If you’re a US citizen, it’s that time of year again… time to fill out a bunch of forms… or at least sign a bunch of forms that someone else has already filled out for you. The United States Internal Revenue Service (IRS) does provide other formats, but these forms are almost invariably in PDF format and have fillable fields.
PDF forms come in two basic varieties; the ones from prior to Adobe’s acquisition of Accellio (JetForm)… and the ones that came after… in more common terms that’s AcroForms and XFA, respectively. But, to the end user, a PDF form is just a PDF form. As long as the user can add the information that is required of them, they don’t care very much how it was created or what’s going on under the hood. Adobe Acrobat and Reader do a great job of hiding the complexities of the various PDF forms technologies from the user.
But developers of server-based forms processing applications need to know exactly what type of PDF form they are dealing with because each form type has it’s own idiosyncrasies. The way that XFA forms organize data inside a PDF file is completely different from how AcroForms organizes data even if it’s the exact same field values. If the developer is in control of the input forms, this obviously isn’t an issue. But when the developer isn’t in control or inherits the input PDF forms from an earlier process or provider, they need a way to detect the type of form to determine which workflow to invoke.
This issue particularly important for IRS tax forms.
The PDF forms on the IRS Forms and Publications site were created using Adobe LiveCycle Designer ES 9.0 and are a kind of hybrid between a PDF file and XFA. This type of form is referred to as XFA Foreground (XFAF) or Static XFA… depending on who you’re talking to. As I mentioned above, AcroForms and XFA forms store data differently in a PDF file; Static XFA Forms stores data in yet a third way… ok… not a third way… both ways. Static XFA forms store the form data in both the way that AcroForms do and as an XML dataset in the XFA portion of the file. Adobe Acrobat and Reader know how to handle these types of files so that there are no conflicts. Most other PDF viewers don’t even have a chance of getting it right because they don’t understand what to do with XFA forms… most PDF developer tools don’t either.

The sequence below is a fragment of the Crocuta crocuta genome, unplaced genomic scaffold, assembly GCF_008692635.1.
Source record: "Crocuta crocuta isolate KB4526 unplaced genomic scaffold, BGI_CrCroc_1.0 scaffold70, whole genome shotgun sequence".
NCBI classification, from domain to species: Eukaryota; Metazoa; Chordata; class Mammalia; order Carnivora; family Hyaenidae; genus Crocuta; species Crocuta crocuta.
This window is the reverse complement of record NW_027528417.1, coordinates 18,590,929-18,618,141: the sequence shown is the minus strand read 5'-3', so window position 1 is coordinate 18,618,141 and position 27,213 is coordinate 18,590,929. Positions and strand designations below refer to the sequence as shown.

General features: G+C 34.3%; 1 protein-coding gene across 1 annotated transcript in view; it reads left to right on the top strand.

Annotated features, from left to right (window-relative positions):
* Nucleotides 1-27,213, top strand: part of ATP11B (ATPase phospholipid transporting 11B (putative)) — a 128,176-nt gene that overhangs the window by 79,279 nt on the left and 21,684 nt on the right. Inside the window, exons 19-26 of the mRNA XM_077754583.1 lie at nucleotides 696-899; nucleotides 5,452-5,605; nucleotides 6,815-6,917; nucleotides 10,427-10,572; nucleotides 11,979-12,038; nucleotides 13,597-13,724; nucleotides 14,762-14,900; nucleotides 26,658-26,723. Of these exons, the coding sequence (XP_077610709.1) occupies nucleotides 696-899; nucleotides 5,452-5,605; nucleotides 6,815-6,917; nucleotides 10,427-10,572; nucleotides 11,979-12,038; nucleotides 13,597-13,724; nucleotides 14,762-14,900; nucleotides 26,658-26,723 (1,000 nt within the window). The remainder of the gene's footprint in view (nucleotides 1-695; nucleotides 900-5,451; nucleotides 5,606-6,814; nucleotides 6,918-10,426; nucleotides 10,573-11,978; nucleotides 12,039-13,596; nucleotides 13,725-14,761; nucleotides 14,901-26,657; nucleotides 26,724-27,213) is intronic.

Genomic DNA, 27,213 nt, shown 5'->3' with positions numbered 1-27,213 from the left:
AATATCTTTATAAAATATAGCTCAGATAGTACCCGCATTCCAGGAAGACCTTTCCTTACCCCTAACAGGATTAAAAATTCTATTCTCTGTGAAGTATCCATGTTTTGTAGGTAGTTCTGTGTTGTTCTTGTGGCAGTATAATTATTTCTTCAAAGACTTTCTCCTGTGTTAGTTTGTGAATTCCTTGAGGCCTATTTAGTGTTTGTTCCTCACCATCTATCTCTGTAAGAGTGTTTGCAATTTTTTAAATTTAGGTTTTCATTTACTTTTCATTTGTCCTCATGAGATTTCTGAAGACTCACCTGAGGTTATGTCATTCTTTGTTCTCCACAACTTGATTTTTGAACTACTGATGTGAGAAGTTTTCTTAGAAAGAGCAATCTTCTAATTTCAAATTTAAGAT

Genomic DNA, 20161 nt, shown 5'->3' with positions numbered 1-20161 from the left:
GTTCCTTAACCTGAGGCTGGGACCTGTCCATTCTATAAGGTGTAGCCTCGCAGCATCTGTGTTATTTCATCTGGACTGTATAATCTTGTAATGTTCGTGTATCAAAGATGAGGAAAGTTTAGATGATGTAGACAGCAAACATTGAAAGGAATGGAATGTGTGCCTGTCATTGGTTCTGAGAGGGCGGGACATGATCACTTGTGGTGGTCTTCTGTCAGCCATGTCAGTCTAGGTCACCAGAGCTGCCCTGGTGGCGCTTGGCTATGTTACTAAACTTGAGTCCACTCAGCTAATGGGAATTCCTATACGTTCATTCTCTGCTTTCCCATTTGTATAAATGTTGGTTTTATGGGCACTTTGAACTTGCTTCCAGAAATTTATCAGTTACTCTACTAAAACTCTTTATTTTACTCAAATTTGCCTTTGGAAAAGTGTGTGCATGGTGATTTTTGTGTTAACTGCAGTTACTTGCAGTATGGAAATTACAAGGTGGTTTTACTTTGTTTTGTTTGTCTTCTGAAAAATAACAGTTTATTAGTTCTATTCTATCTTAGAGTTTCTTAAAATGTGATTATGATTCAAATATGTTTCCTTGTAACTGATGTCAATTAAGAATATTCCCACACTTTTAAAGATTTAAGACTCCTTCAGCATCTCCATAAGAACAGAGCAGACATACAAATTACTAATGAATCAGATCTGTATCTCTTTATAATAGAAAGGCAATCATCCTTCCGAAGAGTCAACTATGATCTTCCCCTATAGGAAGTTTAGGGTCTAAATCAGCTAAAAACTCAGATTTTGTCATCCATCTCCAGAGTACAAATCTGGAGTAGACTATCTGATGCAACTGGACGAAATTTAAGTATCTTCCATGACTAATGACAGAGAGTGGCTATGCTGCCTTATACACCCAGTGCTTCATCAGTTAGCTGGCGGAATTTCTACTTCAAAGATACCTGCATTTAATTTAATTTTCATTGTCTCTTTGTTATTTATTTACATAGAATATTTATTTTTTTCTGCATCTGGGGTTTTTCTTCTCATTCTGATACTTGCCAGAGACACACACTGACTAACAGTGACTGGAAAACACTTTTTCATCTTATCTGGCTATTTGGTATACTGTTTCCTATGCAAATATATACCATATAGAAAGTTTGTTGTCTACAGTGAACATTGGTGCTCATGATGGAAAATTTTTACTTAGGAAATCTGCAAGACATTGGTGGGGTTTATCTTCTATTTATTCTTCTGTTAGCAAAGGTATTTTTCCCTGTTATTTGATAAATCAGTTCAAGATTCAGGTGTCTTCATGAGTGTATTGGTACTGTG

However, the Datalogics PDF Java Toolkit provides the FormTypeEvaluator sample which shows developers how to use the getDocumentType() method of the XFAService to detect the type of form that is passed in as a parameter. The sample will print the form type of the document.
- Flat means that the PDF contains no form fields. It might look like a form, but it isn’t interactive.
- Acroform – This is the original interactive forms technology introduced by Adobe in 1996. Internally, AcroForms fields are defined through dictionaries of PDF objects and can be created in Acrobat.
- StaticNonShellXFA – Internally, form objects are represented in XML, and creating XFA forms for use in Adobe Reader requires Adobe LiveCycle Designer. Static XFA Forms contain a predefined set of form fields which display in a predetermined fashion.
- DynamicShellXFA – The arrangement and appearance of the form can be made dependent upon the data as it is entered. For example, a parts list table can “grow” additional rows as data is entered, or additional form fields can appear as a result of data entered earlier in the form. Dynamic XFA Forms were introduced in the XFA 2.1 Specification.
You can test your own forms to see what type they are by checking out our PDF Forms Detector. This PDF Forms Detector is a simple online tool which allows you to upload your PDF and see what type of form exists within it. It is built upon the Datalogics PDF Java Toolkit and demonstrates some of the capabilities of that SDK.